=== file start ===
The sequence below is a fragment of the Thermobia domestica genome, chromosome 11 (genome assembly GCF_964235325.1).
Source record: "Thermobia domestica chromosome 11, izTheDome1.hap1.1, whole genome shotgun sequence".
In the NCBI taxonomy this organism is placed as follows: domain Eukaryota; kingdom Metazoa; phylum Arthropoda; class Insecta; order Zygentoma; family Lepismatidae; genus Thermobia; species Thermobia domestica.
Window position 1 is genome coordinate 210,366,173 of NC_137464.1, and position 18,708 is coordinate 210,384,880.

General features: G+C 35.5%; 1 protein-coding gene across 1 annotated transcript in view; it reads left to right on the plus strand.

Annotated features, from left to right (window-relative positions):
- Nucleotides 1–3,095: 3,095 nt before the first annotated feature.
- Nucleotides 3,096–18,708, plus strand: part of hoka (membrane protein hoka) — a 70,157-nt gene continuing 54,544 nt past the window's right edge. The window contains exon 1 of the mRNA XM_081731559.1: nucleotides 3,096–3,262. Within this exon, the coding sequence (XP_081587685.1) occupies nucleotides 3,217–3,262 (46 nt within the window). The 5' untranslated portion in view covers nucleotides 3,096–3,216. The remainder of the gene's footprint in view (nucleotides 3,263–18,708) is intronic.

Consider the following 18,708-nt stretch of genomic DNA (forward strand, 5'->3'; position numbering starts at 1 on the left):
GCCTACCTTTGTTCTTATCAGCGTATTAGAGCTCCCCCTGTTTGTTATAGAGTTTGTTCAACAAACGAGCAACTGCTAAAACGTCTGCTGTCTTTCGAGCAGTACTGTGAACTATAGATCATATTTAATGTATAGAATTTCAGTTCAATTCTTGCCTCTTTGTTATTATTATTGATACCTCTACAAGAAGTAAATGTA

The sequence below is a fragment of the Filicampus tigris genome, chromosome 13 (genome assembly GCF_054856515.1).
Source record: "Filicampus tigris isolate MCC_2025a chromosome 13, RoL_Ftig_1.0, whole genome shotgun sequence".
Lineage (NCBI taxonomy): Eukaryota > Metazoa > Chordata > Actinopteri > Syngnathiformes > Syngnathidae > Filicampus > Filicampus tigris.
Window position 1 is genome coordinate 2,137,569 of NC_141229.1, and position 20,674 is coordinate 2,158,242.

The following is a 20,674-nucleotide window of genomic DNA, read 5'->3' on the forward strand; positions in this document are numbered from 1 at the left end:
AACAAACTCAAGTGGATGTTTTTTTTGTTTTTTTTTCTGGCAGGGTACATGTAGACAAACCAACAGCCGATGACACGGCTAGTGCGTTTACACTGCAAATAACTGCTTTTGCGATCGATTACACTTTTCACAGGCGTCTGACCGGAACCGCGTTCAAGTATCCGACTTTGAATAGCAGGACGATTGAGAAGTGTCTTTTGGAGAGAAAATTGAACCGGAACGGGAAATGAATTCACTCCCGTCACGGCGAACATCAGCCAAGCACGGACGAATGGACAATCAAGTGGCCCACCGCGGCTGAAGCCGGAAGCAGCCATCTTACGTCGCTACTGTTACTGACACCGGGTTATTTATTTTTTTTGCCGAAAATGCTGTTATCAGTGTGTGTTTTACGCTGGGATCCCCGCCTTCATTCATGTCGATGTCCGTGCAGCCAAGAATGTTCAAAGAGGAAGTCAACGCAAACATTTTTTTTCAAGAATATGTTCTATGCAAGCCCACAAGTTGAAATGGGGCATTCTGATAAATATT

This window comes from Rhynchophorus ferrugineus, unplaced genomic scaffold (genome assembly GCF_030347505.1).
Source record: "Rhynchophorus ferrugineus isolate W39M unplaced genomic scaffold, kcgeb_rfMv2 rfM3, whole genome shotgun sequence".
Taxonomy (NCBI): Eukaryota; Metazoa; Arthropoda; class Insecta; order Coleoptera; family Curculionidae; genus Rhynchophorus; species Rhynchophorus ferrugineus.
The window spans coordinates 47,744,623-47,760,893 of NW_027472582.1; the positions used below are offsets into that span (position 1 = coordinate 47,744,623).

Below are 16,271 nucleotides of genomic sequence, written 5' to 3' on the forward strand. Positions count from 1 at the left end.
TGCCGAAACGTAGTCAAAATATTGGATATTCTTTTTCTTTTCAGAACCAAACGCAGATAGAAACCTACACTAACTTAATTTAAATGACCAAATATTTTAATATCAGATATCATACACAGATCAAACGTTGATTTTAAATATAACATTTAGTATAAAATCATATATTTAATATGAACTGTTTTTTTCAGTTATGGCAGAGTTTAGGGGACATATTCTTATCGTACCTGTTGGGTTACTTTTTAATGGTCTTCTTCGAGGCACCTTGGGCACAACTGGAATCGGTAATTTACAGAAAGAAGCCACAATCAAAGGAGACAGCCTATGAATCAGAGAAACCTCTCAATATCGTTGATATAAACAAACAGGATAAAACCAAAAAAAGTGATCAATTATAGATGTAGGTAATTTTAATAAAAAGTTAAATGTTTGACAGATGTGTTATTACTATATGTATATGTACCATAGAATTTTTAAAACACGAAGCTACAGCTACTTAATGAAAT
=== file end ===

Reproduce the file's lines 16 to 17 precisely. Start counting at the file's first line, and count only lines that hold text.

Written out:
AACAAACTCAAGTGGATGTTTTTTTTGTTTTTTTTTCTGGCAGGGTACATGTAGACAAACCAACAGCCGATGACACGGCTAGTGCGTTTACACTGCAAATAACTGCTTTTGCGATCGATTACACTTTTCACAGGCGTCTGACCGGAACCGCGTTCAAGTATCCGACTTTGAATAGCAGGACGATTGAGAAGTGTCTTTTGGAGAGAAAATTGAACCGGAACGGGAAATGAATTCACTCCCGTCACGGCGAACATCAGCCAAGCACGGACGAATGGACAATCAAGTGGCCCACCGCGGCTGAAGCCGGAAGCAGCCATCTTACGTCGCTACTGTTACTGACACCGGGTTATTTATTTTTTTTGCCGAAAATGCTGTTATCAGTGTGTGTTTTACGCTGGGATCCCCGCCTTCATTCATGTCGATGTCCGTGCAGCCAAGAATGTTCAAAGAGGAAGTCAACGCAAACATTTTTTTTCAAGAATATGTTCTATGCAAGCCCACAAGTTGAAATGGGGCATTCTGATAAATATT

This window comes from Rhynchophorus ferrugineus, unplaced genomic scaffold (genome assembly GCF_030347505.1).